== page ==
Refugee Crisis: A radical proposal

Greece faces an unprecedented migration/refugee crisis. UNHCR reports that more than 100.000 people have arrived in Greece since the start of 2016 alone. With borders closing upstream (Macedonia, Serbia, Austria, Hungary etc) it is not possible for these people to move on.

Turkey is clearly failing (intentionally or not) to live up to its commitments to stem the migrant/refugee flow. The main contributor to the crisis, the Syrian conflict does not seem to be abating. If anything, it is turning into a regional war, and a focal point of international competition reminiscent of cold-war proxy conflicts.

I had suggested in the summer that Greece should treat the refugee emergency in the same way it would treat an earthquake and mobilise emergency response to house and care for those arriving over the summer. Things have become so much worse since the summer, even such response will not do any more.

It is important to understand one thing, Greece is alone in this. Europe should help, other states should agree to take on significantly higher numbers of refugees. Turkey should do something, other than bomb the Kurds. A lot of things should and could happen but they won’t. What is happening is that Greece will have another million people stranded there over the course of the year. I guess, this will stop when the conflict areas empty of non-combatants, but we are a few million away from that yet.

What can happen is that Europe pays for Greece to care for the people stranded there, while everyone else talks and talks pretending to work towards a lasting solution, or the war in Syria burns itself out. No one likes this? No one does. It is happening, it will happen. Greece being recalcitrant will lead to all these people being stuck there without the funding to care for them. Hear that Mr Tsipras?

If people are to stay in Greece for the medium to long term, where are they going to stay?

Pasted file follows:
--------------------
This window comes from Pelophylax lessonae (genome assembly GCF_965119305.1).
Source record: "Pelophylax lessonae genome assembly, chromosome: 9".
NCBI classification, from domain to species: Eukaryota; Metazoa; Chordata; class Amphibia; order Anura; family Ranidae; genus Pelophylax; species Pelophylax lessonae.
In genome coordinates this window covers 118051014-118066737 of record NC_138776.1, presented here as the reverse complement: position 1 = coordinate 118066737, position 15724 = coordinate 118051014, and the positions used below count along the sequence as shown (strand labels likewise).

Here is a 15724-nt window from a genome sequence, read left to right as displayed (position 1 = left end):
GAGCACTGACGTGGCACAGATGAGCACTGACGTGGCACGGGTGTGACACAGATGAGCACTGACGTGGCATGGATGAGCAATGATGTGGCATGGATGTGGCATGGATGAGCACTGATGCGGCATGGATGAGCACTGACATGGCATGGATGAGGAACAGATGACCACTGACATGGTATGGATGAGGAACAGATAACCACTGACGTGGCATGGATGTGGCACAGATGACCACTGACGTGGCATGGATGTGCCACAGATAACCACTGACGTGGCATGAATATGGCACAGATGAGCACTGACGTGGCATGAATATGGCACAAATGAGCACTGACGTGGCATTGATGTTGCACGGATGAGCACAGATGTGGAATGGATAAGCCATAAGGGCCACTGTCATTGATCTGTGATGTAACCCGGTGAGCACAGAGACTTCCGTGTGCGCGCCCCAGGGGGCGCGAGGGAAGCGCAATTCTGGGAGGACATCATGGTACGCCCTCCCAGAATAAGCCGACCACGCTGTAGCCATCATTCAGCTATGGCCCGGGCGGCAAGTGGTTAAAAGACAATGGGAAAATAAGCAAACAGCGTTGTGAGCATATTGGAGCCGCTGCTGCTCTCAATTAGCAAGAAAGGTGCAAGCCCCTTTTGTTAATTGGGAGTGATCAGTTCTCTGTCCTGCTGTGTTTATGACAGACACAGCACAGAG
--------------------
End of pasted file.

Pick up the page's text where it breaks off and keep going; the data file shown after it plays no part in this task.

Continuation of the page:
Here comes the radical part of this proposal.

pogoni

They can come stay in my home. I come from Epirus, Ioannina in fact. My grandfather is from Meropi (Robates) in the Pogoni region bordering Albania.

The Region of Epirus, located in the northwest of Greece. The total area of the region is 9.203 square kilometers, of which 14% is agriculture land, 52% is covered by grassland, 26% is forest and 3% represents the surface waters, while built up areas and other uses account for the remainder of the land. The 74% of the region, is mountainous areas.

According to the census of 2001 Epirus has a population of 353.820 inhabitants, which represents the 3,3% of the total population of Greece. The population density is 38-inhabitants/ square km, which corresponds to less than a half of the average population density in Greece.

The region of Pogoni has a population of 9000 (2011 census) and a surface of 740km².

meropi

We have been complaining for decades about the depopulation of our villages along the border. Of houses falling down, of infrastructure staying unused. The area is full of villages with houses and no people. With fields and no farmers. People used to live there. They lived there for centuries. They could live there again, rebuild the villages with European funds (blood money if you want to call it that).

What about the people who own the land? The government could lease it from them, it could even expropriate it as a measure of last resort. Indeed the government has already expropriated a lot of it as many up there cannot pay the property taxes. Would we give people’s summer houses over the migrants? Well, yes. Would we create Muslim villages in our border towns and villages? Yes.

Any right-winger nationalist itching to call me a traitor can go ahead, and I hope when their own children flee a war someday they get the same treatment Greece is dishing out to refugees at the moment.

My family was evacuated by the British to Corfu during the civil war. They could have let my grandmother get killed.

Our towns rehoused refugees after the Balkan Wars ended in 1923, they could have refused them. The Greeks from Turkey who fled after the end of the war were as alien to the local population in Epirus as the current refugees are. Do not hide behind nationalist myths of fraternity based on religion and language. They did not recognize each other as kin.

dilofo2